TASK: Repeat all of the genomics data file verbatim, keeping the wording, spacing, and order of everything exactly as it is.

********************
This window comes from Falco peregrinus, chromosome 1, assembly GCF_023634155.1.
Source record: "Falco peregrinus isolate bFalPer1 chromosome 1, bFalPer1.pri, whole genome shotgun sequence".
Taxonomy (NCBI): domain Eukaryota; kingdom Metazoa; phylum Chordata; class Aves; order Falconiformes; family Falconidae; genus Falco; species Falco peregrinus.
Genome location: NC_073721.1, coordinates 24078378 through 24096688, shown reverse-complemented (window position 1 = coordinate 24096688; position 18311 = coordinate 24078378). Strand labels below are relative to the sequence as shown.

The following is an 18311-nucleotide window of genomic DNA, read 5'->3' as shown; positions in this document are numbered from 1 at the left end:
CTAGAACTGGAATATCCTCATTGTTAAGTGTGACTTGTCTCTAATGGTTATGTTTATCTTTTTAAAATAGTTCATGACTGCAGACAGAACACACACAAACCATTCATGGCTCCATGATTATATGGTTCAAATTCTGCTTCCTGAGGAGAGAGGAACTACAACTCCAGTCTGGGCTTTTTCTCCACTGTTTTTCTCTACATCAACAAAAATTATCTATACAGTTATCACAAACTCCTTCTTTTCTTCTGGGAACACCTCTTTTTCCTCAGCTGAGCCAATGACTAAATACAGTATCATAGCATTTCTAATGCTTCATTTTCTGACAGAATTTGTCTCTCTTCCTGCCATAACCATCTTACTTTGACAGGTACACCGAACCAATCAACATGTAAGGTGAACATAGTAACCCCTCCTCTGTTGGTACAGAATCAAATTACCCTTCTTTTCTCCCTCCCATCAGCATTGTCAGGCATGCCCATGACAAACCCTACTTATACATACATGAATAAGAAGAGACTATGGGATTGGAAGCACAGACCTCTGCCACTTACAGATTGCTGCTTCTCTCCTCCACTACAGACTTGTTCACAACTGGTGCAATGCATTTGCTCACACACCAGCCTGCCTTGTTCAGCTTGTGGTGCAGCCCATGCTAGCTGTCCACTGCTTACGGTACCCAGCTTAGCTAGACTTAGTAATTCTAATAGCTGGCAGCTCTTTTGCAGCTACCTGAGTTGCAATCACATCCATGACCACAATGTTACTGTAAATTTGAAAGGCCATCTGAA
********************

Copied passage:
This window comes from Falco peregrinus, chromosome 1, assembly GCF_023634155.1.
Source record: "Falco peregrinus isolate bFalPer1 chromosome 1, bFalPer1.pri, whole genome shotgun sequence".
Taxonomy (NCBI): domain Eukaryota; kingdom Metazoa; phylum Chordata; class Aves; order Falconiformes; family Falconidae; genus Falco; species Falco peregrinus.
Genome location: NC_073721.1, coordinates 24078378 through 24096688, shown reverse-complemented (window position 1 = coordinate 24096688; position 18311 = coordinate 24078378). Strand labels below are relative to the sequence as shown.

The following is an 18311-nucleotide window of genomic DNA, read 5'->3' as shown; positions in this document are numbered from 1 at the left end:
CTAGAACTGGAATATCCTCATTGTTAAGTGTGACTTGTCTCTAATGGTTATGTTTATCTTTTTAAAATAGTTCATGACTGCAGACAGAACACACACAAACCATTCATGGCTCCATGATTATATGGTTCAAATTCTGCTTCCTGAGGAGAGAGGAACTACAACTCCAGTCTGGGCTTTTTCTCCACTGTTTTTCTCTACATCAACAAAAATTATCTATACAGTTATCACAAACTCCTTCTTTTCTTCTGGGAACACCTCTTTTTCCTCAGCTGAGCCAATGACTAAATACAGTATCATAGCATTTCTAATGCTTCATTTTCTGACAGAATTTGTCTCTCTTCCTGCCATAACCATCTTACTTTGACAGGTACACCGAACCAATCAACATGTAAGGTGAACATAGTAACCCCTCCTCTGTTGGTACAGAATCAAATTACCCTTCTTTTCTCCCTCCCATCAGCATTGTCAGGCATGCCCATGACAAACCCTACTTATACATACATGAATAAGAAGAGACTATGGGATTGGAAGCACAGACCTCTGCCACTTACAGATTGCTGCTTCTCTCCTCCACTACAGACTTGTTCACAACTGGTGCAATGCATTTGCTCACACACCAGCCTGCCTTGTTCAGCTTGTGGTGCAGCCCATGCTAGCTGTCCACTGCTTACGGTACCCAGCTTAGCTAGACTTAGTAATTCTAATAGCTGGCAGCTCTTTTGCAGCTACCTGAGTTGCAATCACATCCATGACCACAATGTTACTGTAAATTTGAAAGGCCATCTGAA